was chosen to represent tropical SSTs as the difference
in NINO3.4 temperature and the wider tropical region is
important for ENSO. Correlations between monthly pre-
cipitation and the NINO3.4 index of the same month are
calculated. We then subtract a linear approximation of the
inuence of ENSO from the observational data for each
month in the 2016 event. This allows us to calculate the
return time for a hypothetical event for 2016 as if it had
happened under ENSO-neutral conditions. In order to keep
the precipitation values above zero we apply a logarithmic
transformation on the precipitation before subtracting the
inuence of NINO3.4.
We also look at correlations of the Kenyan precipitation
and Indian Ocean SSTs, represented by the DMI. The
DMI is comprised of the difference between the western
Indian Ocean (WIO) SSTs, 10S–10N, 50– 70E, and the
south eastern Indian Ocean SSTs, 100S, 90110E. The
DMI is not detrended as per NINO3.4 as it represents a
difference or gradient in the Indian Ocean SSTs. The WIO
index (detrended by subtracting the inuence of change in
GMST) is also considered as a separate index.
4. Evaluation of model precipitation
The gridded CenTrends-ext precipitation data is more
comparable to the model data than the station data so
is used to evaluate the model precipitation distributions.
For precipitation in NW Kenya in October– December
and SE Kenya in January– December, the GPD t of
the CenTrends-ext data gives a good description of the
dry tail.
© 2017 The Authors. International Journal of Climatology published by John Wiley & Sons Ltd Int. J. Climatol. (2017)
on behalf of the Royal Meteorological Society.
2016 KENYAN DROUGHT
Table 1. GPD t parameters for EC-Earth and HadGEM3-A, compared against CenTrends-ext.
𝜎/𝜇𝜉Bias correction factor
NW Kenya (October– December)
CenTrends-ext 0.25 (0.14, 0.31) 0.25 (0.33, 0.15)
EC-Earth 0.34 (0.30, 0.38) 0.41 (0.49, 0.34) 1.15
HadGEM3-A 0.19 (0.16, 0.23) 0.24 (0.38, 0.17) 1.33
SE Kenya (January– December)
CenTrends-ext 0.09 (0.05, 0.13) 0.10 (0.23, 0.06)
EC-Earth 0.11 (0.10, 0.14) 0.14 (0.26, 0.13) 0.83
HadGEM3-A 0.10 (0.08, 0.11) 0.23 (0.35, 0.09) 1.18
The parameters used for validation are the ratio of parameters 𝜎/𝜇(scale and location parameters) and 𝜉(shape parameter). Uncertainty ranges for
the parameters are shown in brackets. The bias correction factor calculated from the data is also shown.
(a) (b)
(c) (d)
Figure 4. Seasonal cycles of precipitation for 1987 –2009: (a) EC-Earth in NW Kenya, (b) EC-Earth in SE Kenya, (c) HadGEM3-A in NW Kenya, and
(d) HadGEM3-A in SE Kenya. Solid line shows the monthly mean precipitation and the dashed lines show the 95% range of monthly precipitation.
CHIRPS data shown for comparison – dots are the CHIRPS monthly mean and shaded area is the 95% range of monthly precipitation in CHIRPS.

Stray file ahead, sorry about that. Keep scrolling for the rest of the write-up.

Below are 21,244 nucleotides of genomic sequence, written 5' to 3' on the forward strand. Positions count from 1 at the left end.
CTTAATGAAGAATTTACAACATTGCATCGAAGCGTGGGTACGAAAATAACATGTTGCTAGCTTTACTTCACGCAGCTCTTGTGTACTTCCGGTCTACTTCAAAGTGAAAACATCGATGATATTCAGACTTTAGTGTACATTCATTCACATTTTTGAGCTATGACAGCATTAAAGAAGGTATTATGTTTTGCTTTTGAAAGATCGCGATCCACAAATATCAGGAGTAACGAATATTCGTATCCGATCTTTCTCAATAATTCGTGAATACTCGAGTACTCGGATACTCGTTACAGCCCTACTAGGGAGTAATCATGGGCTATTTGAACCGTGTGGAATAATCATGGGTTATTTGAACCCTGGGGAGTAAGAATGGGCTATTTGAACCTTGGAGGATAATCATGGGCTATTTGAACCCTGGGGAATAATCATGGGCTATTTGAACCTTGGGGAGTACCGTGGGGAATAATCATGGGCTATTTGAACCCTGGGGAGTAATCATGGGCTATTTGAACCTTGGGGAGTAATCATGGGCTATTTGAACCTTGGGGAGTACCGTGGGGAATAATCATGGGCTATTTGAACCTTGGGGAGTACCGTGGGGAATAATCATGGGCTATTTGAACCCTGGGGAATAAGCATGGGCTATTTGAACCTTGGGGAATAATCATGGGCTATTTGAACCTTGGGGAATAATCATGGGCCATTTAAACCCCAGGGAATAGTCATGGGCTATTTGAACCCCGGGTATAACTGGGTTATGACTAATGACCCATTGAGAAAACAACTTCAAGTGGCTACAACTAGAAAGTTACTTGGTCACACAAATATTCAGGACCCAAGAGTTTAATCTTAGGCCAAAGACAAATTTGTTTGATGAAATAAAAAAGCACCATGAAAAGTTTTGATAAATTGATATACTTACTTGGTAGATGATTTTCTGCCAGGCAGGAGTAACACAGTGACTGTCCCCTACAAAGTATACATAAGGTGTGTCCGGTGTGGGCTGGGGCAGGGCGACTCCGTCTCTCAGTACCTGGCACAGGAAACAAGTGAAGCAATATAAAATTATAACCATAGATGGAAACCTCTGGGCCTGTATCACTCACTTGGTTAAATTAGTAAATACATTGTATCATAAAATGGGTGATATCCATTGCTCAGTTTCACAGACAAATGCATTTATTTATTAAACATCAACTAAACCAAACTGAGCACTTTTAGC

[Colour gure can be viewed at wileyonlinelibrary.com].
The GPD ts of the monthly precipitation from the
EC-Earth and HadGEM3-A models were validated against
the ts for the CenTrends-ext precipitation distributions,
see Table 1. This table also includes the multiplicative bias
correction factor. The seasonal cycles for the models in
each region are also shown in Figure 4. The parameters
validated are the ratio of 𝜎and 𝜇(as it is assumed that the
scale parameter 𝜎scales with the position parameter 𝜇),
and also the shape parameter 𝜉. If the model parameters
are within the uncertainty bounds of the t parameters
in observations we consider this model for analysis and
employ a multiplicative bias correction for the model value
in 2016 if necessary.
The GPD t parameters, 𝜎/𝜇and 𝜉, of the EC-Earth
precipitation time series in the NW region, are respectively
just within and just outside the condence margins of the
t parameters given from observations. We include the
EC-Earth results for this region but keep in mind that this
is at the edge of the plausible range of distributions. The t
parameters for the SE region are well within the condence
margins from observations, so we trust this result, although
we have to remark that this region contains only three grid
boxes in this model. We also note that from Figure 4(a), the
short rains start earlier than the observations in NW Kenya.
The seasonal cycle is represented better in the SE, although
with an underestimation of rainfall during the long rains
(Figure 4(b)).
A statistical model evaluation of HadGEM3-A monthly
precipitation in the NW region shows that the t parame-
ters of the time series are within the uncertainty range of
the parameters tted from observations, so we include this
model in our analysis. The seasonal cycle is represented
well (Figure 4(c)), and as the historicalNat runs do not
show a trend over the whole period, this gives us greater
condence in the trend of the historical runs.
In the SE region the situation is more complicated. The
t parameters of the time series of SE Kenya precipita-
tion for HadGEM3-A in JanuaryDecember are within
the uncertainty range of the parameters of the observa-
tional distribution, and the seasonal cycle of rainfall is